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If Marc Lamont Hill wasn’t representing Temple in his U.N. speech, does academic freedom apply? | Opinion

Academic freedom does not exempt Marc Lamont Hill's comments on Israel from critique.

Temple board of trustees chairman Patrick O’Connor was urged to step down by the head of the faculty union.
Temple board of trustees chairman Patrick O’Connor was urged to step down by the head of the faculty union.Read more

For 46 years Pat O’Connor has been my best friend, like a brother to me, one of the greatest lawyers I have ever met, and a wonderful partner. In the time that I have known Pat, he has never backed away from a fight when the issue was right vs. wrong. I put his comments concerning Temple journalism professor Marc Lamont Hill in that latter category.

On Nov. 28, Hill, who holds an endowed chair at Temple, where Pat is board chairman, made comments before the United Nations. In his statement, Hill accused Israel of rampant discrimination against Palestinians and endorsed “a free Palestine from the river to the sea,” a phrase that some believe invokes an anti-Semitic and terroristic threat toward Israel. In response, Pat called Hill’s comments “lamentable” and “disgusting" in an Inquirer article.

>> READ MORE: Marc Lamont Hill: I’m sorry my word choices caused harm | Opinion

Speaking not only personally, but as chairman of the USC Shoah Foundation Institute and one of the founders of our Countering Anti-Semitism Through Testimony program (particularly on college campuses), I have a fair understanding of both the danger of Hill’s hate speech and the equivalent danger of the support from quasi-progressives such as Temple Association of University Professionals (TAUP), who last week expressed anger at Pat for not supporting Hill’s right to academic freedom.

From what I can tell, TAUP is an association of folks who promote intersectionality, a practice which has fostered anti-Semitism from the left as well as the right.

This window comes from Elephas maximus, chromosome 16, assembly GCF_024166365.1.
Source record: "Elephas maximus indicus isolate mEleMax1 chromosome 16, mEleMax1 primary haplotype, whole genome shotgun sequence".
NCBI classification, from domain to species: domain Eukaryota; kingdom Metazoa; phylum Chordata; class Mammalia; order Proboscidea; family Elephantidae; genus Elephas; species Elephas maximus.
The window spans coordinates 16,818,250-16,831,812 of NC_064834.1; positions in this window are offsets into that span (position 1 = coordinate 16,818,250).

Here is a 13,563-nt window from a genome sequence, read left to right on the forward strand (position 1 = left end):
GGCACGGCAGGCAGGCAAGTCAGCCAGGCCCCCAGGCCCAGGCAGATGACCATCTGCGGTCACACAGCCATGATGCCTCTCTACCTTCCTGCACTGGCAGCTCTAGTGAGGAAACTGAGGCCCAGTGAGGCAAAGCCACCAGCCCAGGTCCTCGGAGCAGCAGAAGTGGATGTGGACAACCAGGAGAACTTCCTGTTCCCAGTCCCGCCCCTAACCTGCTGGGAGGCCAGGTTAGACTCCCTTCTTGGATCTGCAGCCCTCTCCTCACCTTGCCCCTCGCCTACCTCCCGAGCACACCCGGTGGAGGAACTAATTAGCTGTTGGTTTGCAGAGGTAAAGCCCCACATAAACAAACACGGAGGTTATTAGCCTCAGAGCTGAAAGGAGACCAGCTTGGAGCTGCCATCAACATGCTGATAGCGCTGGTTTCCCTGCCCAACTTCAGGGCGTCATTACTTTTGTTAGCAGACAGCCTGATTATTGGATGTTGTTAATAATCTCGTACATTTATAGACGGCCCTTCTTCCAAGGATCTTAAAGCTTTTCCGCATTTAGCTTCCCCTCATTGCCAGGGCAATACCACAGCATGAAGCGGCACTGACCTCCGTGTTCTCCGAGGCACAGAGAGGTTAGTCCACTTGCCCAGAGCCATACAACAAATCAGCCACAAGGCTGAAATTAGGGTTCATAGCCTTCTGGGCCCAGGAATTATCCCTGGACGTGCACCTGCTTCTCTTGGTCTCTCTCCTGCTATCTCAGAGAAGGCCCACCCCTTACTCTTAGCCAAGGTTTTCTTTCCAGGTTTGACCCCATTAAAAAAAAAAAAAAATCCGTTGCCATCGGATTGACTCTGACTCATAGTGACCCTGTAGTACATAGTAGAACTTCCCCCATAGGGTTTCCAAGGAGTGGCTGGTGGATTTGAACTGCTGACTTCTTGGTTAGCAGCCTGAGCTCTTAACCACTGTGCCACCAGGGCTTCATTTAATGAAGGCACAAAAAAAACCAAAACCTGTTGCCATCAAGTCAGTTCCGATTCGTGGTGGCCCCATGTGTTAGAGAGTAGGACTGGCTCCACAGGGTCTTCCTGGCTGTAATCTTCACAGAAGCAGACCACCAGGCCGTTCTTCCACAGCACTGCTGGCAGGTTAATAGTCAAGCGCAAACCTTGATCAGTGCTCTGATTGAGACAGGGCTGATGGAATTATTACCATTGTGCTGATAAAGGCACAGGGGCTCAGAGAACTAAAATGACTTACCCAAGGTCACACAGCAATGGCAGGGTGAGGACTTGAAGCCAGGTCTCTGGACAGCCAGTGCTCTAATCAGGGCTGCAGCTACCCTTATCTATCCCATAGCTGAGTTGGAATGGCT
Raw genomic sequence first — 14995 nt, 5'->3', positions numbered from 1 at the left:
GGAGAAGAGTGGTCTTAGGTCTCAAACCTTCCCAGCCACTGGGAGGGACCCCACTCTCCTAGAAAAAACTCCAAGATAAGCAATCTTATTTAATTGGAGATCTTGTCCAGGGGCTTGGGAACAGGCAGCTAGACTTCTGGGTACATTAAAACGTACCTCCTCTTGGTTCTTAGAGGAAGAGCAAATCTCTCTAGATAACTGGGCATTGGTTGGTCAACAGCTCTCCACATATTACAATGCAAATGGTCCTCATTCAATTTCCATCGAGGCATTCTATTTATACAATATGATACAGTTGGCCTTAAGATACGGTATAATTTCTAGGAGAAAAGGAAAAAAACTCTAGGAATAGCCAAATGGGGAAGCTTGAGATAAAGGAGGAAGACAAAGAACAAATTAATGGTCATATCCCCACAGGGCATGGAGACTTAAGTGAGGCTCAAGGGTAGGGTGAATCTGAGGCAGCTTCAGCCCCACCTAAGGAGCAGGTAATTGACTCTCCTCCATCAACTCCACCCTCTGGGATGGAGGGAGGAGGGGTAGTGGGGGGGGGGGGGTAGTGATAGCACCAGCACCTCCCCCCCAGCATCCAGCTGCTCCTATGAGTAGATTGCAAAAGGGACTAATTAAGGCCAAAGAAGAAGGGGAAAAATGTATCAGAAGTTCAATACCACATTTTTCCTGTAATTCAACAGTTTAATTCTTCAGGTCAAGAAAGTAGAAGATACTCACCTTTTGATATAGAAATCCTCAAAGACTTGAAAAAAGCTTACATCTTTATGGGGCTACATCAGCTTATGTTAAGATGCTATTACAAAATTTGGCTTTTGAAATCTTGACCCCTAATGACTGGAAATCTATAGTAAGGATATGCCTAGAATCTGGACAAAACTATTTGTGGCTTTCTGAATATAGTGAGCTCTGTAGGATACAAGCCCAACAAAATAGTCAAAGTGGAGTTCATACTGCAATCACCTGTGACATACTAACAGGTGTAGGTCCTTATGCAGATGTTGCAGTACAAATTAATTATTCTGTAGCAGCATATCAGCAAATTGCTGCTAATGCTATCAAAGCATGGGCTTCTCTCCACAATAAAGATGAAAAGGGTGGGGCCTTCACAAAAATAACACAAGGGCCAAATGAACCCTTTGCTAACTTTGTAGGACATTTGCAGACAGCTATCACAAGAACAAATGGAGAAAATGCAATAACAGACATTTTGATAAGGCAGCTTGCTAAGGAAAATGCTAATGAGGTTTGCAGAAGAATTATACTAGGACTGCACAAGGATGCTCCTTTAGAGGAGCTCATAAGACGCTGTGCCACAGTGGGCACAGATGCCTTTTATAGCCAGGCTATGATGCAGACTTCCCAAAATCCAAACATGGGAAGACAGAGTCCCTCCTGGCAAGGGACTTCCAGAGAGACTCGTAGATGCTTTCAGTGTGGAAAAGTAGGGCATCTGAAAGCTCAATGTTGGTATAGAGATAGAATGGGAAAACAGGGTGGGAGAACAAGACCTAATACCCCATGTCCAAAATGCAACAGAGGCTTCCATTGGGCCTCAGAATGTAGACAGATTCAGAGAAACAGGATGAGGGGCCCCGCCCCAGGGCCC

Hill’s statements — not only those made to the United Nations, but those previously made in public forums — are clearly some of the worst anti-Semitic hate speeches that I have heard.

Hill and TAUP cannot stand behind the false rubric of academic freedom.

If, in fact, Hill was not representing Temple or the views of Temple at his recent speaking engagement, then he was speaking as a private citizen and academic freedom is not the issue. The issue then is free speech, and as we all know free speech has its limitations. Hate speech is one. In my opinion, the delegitimization of the State of Israel is the equivalent of anti-Semitism and is a form of hate speech. So, Hill had no clear right to speak as he did if he was speaking as a private person. On the other hand, if he was indeed utilizing his reputation as a Temple University professor to gain notoriety through his speech, then there are a myriad of rules and regulations at Temple which place limitations around the concept of academic freedom. He is subject to all of them.

What Pat clearly said is: Professor Hill’s speech was disgusting, and he would need to look at what options Temple University had to respond.

What better performance would the body politic at Temple University like to have?

Let’s not muddy the waters with past wrongheaded criticism from those who are not members of the legal profession, but profess that everyone’s rights should be protected (by adequate representation), particularly those accused of wrongdoing.

I suggest that we focus on Hill’s recent statements and his prior statements, which cannot be misunderstood by any rational listener.

Shame on TAUP for supporting Hill’s remarkably hateful statements and for unfairly criticizing someone who has dedicated a substantial part of his professional life to the betterment of Temple University.

Stephen A. Cozen is the founder and chairman of Cozen O’Connor, a Philadelphia-based law firm with 28 offices throughout the United States, the United Kingdom, and Canada.